Australia’s strategic environment has changed drastically since World War II. In 2018, Shinzo Abe became the first Japanese leader to visit Darwin since the war, and the countries continue to bolster their defense ties.
But eight decades later, Australia is again thinking about threats to its northern shores, this time from China.
Relations between Beijing and Canberra have deteriorated, and China’s military modernization — and threats — worry many in Australia.
China has an arsenal of advanced long-range missiles that is getting larger and more capable. In addition to its ICBMs, China now fields intermediate-range ballistic missiles that can reach Australia.
China’s navy — the largest in the world — also has surface ships equipped with long-range missiles. China’s small but growing fleet of nuclear-powered ballistic-missile submarines also carry missiles that can reportedly reach as far at 5,000 miles.
Chinese air force H-6 bombers with aerial-refueling support or flying from South China Sea islands may also be able to reach Australia with long-range missiles such as the CJ-10K or potentially hypersonic weapons. China’s Xian H-20 stealth bomber, still in development, may be able to carry more ordnance farther than China’s conventional bombers.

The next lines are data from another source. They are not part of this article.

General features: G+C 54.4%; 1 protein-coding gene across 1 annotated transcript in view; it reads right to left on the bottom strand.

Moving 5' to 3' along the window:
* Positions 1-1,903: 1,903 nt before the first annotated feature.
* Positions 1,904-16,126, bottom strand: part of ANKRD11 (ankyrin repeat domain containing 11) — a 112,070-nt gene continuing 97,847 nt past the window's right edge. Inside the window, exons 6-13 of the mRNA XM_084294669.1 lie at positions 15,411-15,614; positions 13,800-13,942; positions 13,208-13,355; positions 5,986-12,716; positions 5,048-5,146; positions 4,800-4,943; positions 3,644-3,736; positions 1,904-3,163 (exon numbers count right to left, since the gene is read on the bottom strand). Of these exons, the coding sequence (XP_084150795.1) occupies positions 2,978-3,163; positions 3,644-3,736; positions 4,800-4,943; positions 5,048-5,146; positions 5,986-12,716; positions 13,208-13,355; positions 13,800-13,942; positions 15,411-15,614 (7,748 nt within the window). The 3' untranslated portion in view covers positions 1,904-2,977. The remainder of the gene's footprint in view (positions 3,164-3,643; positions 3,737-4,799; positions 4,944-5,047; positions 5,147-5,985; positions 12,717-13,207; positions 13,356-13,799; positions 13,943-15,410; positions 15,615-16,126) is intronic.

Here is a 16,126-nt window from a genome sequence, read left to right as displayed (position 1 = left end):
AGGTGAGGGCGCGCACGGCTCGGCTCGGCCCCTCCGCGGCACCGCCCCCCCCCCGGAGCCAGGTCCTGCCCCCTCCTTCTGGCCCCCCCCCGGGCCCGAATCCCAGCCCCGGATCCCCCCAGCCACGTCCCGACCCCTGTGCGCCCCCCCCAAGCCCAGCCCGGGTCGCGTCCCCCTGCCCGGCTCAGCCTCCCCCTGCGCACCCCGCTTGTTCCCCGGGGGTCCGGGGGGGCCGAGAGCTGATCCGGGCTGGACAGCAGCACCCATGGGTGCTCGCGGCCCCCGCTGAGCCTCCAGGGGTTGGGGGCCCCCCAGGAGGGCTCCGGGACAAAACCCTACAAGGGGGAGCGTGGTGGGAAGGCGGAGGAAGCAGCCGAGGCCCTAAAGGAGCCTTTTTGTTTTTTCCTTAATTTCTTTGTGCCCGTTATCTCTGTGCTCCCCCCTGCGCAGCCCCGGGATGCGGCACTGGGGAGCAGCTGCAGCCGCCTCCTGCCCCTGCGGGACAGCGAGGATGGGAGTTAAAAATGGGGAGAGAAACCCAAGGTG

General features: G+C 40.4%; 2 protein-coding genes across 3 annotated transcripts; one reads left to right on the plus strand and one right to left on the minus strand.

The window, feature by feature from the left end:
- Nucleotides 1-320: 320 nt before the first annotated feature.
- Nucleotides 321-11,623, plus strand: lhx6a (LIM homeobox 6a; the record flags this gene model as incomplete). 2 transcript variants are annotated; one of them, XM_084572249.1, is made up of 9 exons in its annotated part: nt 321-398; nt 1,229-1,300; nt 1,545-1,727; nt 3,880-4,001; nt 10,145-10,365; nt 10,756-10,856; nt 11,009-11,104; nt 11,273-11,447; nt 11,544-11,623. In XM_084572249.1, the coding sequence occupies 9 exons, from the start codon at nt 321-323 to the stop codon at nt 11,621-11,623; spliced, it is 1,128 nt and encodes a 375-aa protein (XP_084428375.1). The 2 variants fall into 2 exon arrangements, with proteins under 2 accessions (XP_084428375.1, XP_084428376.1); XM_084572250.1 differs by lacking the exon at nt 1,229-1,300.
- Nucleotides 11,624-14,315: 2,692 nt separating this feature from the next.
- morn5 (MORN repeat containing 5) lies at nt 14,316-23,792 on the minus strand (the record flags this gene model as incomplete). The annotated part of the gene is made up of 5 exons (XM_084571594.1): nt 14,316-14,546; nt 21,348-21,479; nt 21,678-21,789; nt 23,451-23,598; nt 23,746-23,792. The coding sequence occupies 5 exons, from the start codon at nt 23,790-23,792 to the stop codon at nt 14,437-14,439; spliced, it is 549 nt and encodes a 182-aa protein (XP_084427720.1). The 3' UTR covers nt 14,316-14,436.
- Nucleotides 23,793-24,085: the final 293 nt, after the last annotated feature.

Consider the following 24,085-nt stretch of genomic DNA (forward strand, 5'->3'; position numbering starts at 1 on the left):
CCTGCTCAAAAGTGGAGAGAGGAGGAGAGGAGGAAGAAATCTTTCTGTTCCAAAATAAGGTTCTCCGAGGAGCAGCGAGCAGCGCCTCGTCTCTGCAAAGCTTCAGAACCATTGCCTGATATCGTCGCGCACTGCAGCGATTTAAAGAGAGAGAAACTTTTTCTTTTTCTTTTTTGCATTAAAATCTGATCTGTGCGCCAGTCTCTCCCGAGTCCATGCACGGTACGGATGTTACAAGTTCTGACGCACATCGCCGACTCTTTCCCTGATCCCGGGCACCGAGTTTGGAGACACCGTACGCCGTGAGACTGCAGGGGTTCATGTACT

Australia is pursuing its own military modernization in response to these threats. It plans to buy or develop its own long-range missiles and to acquire 72 F-35 stealth fighters, at least 44 of which are already in service.
Military investment around Darwin is also increasing. The US has committed nearly a billion dollars to defense-related projects there. US Marines have concerns to Darwin for years, and the AUKUS security patch is expected to bring more US forces there in the years ahead — though a Chinese firm’s lease of the port of Darwin has raised.
Darwin “remains Australia’s watchtower in the Indo-Pacific,” Michael Gunner, chief minister of Australia’s Northern Territory, said last year on the anniversary of the attack.
“This day reminds us that Darwin, and indeed the entire north of Australia, play an important role in the security and prosperity of this nation,” Gunner said. “It was true then, and it is true now.”